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THE MAN OF ROSS.
187. THE MAN OF ROSS. -- ALL our praises why should lords engross ? Rise, honest Muse! and sing the Man of Ross : Pleased Vaga echoes through her winding bounds, And rapid Severn boarse applause resounds. Who hung with woods yon mountain's sultry brow? From the dry rock who bade the waters flow? Not to the skies in useless columns tost, Or in proud falls magnificently lost, But clear and artless, pouring through the plain Health to the sick, and solace to the swain, Whose causeway parts the vale with shady rows? Whose seats the weary traveller repose ? Who taught the heaven-directed spire to rise ? “The Man of Ross!” each lisping babe replies. Behold the market-place, with poor o'erspread ! The Man of Ross divides the weekly bread. He feeds yon almshouse, neat, but void of state, Where age and want sit smiling at the gate : Him portion'd maids, apprentic'à orphans blest, The young who labour, and the old who rest. Is any sick ? the Man of Ross relieves, Prescribes, attends, and med'cine makes and gives. Is there a variance ? enter but his door, Balk'd are the courts, and contest is no more. Despairing quacks with curses fled the place, And vile attorneys, now an useless race. Thrice happy man, enabled to pursue What all so wish, but want the power to do! Oh! say, what sums that generous hand supply? What mines, to swell that boundless charity Of debts and taxes, wife and children clear, This Man possess'd-five hundred pounds a year! Blush, Grandeur! blush ! proud courts withdraw your
blaze! Ye little stars ! hide your diminish'd rays.
TIE MOUSE AND THE CAKE.
188. THE MOUSE AND THE CAKE.
A MOUSE found a beautiful piece of plum-cake,
“My stars !" "cried the mouse, while his eye beam'd
with glee; “Here's a treasure I've found ; what a feast it will be ; But, hark! there's a noise, 'tis my brothers at play ; So I'll hide with the cake, lest they wander this way.
“Not a bit shall they have, for I know I can eat
He nibbled, and nibbled, and panted, but still
His family heard him, and as he grew worse,
"Ah! me !" cried the doctor, “ advice is too late, You must die before long, so prepare for your fate; If you had but divided the cake with your brothers, 'Twould have done you no harm, and been good for the
THE MOUSE AND THE CAKE.
“Had you shared it, the treat had been wholesome
enough; But all eaten by one, it was dangerous stuff; So prepare for the worst,” and the word had scarce fled, When the doctorturn'dround, and the patient was dead.
Now all little people the lesson may take,
189. DO A GOOD TURN WHEN YOU CAN. It needs not great wealth a kind heart to display,– If the hand be but willing it soon finds a way; And the poorest one yet in the humblest abode May help a poor brother a step on his road. Oh! whatever the fortune a man may have won, A kindness depends on the way it is done; And though poor be our purse, and though narrow our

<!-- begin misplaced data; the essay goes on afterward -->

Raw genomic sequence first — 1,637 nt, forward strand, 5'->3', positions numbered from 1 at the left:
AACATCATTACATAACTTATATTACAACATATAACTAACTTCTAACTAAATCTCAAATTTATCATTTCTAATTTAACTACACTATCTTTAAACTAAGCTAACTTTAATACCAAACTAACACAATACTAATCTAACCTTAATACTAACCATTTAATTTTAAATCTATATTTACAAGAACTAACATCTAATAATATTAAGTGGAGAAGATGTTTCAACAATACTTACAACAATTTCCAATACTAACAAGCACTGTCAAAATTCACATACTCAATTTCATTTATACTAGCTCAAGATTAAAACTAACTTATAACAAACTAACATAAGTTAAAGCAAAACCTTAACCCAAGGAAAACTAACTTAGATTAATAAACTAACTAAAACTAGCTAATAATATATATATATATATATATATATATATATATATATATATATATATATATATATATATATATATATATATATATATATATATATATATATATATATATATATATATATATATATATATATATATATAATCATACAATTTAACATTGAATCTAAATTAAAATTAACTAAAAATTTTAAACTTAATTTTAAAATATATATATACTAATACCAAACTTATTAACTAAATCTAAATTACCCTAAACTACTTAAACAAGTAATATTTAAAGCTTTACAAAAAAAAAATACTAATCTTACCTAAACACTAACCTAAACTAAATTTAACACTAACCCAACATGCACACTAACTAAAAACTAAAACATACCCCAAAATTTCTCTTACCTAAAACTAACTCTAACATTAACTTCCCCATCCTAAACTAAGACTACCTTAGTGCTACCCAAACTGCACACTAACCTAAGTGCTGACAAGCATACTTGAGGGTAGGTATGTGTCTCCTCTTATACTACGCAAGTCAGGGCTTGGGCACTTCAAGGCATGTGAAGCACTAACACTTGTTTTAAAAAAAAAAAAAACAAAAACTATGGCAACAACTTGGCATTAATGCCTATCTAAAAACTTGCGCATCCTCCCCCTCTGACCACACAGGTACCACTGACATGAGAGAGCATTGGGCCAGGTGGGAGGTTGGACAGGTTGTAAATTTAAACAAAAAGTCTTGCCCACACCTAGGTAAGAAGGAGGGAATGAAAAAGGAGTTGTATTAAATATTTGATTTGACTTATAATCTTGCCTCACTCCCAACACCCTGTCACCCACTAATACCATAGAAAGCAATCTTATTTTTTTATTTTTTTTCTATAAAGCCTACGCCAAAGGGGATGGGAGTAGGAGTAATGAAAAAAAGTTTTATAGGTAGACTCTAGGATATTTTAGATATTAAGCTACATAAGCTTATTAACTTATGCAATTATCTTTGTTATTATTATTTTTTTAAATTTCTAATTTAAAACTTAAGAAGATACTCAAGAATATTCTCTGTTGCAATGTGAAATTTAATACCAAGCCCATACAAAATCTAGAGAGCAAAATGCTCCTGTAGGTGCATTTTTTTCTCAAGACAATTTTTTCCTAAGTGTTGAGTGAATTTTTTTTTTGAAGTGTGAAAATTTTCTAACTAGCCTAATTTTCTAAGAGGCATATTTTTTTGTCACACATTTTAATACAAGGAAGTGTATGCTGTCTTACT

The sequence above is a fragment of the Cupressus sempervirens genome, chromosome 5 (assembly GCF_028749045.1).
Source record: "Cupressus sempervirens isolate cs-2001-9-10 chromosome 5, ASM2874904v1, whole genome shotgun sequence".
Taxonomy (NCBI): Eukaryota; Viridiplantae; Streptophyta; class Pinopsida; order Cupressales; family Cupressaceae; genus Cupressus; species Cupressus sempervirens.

span, Let us all try to do a good turn when we can, The bright bloom of pleasure may charm for a while, But its beauty is frail, and inconstant its smile; Whilst the beauty of kindness, immortal in bloom, Sheds a sweetness o'er life, and a grace o'er the tomb ! Then if we enjoy life, why, the next thing to do, Is to see that another enjoys his life too; And though poor be our purse, and though narrow our
span, Let us all try to do a good turn when we can.
190. OLD CHRISTMAS.
Now he who knows old Christmas,
He knows a carle of worth;
As any upon the earth.
And buttoned up to the chin,
We open and let him in.
We know that he will not fail us,
So we sweep the hearth up clean; . We set him the old armed-chair,
And a cushion whereon to lean. 1
And with sprigs of holly and ivy
We make the house look gay, Just out of an old regard to him,
For it was his ancient way.
We broach the strong ale barrel,
And bring out wine and meat; And thus we have all things ready,
Our dear old friend to greet.
And soon as the time wears round,
The good old carle we see, Coming a-near-for a creditor
Less punctual is than he !
That does one good to hear;
As he hath done many a year.
And after the little children
He asks in a cheerful tone,
He remembers them every one!
What a fine old fellow he is !
With his faculties all as clear,
As a man's in his fortieth year !
What a fine old fellow, in troth !
Not one of your griping elves, Who, with plenty of money to spare,
Think only about themselves.
Not he! for he loveth the children;
And holiday begs for all ;
For the great ones and the small.
With a present for every servant;
For in giving he doth not tire;-
To the girl by the kitchen-fire.
And he tells us witty old stories ;
And singeth with might and main; And we talk of the old man's visit
Till the day that he comes again.
Oh! he is a kind old fellow;
For though the beef be dear,
A good dinner once a year !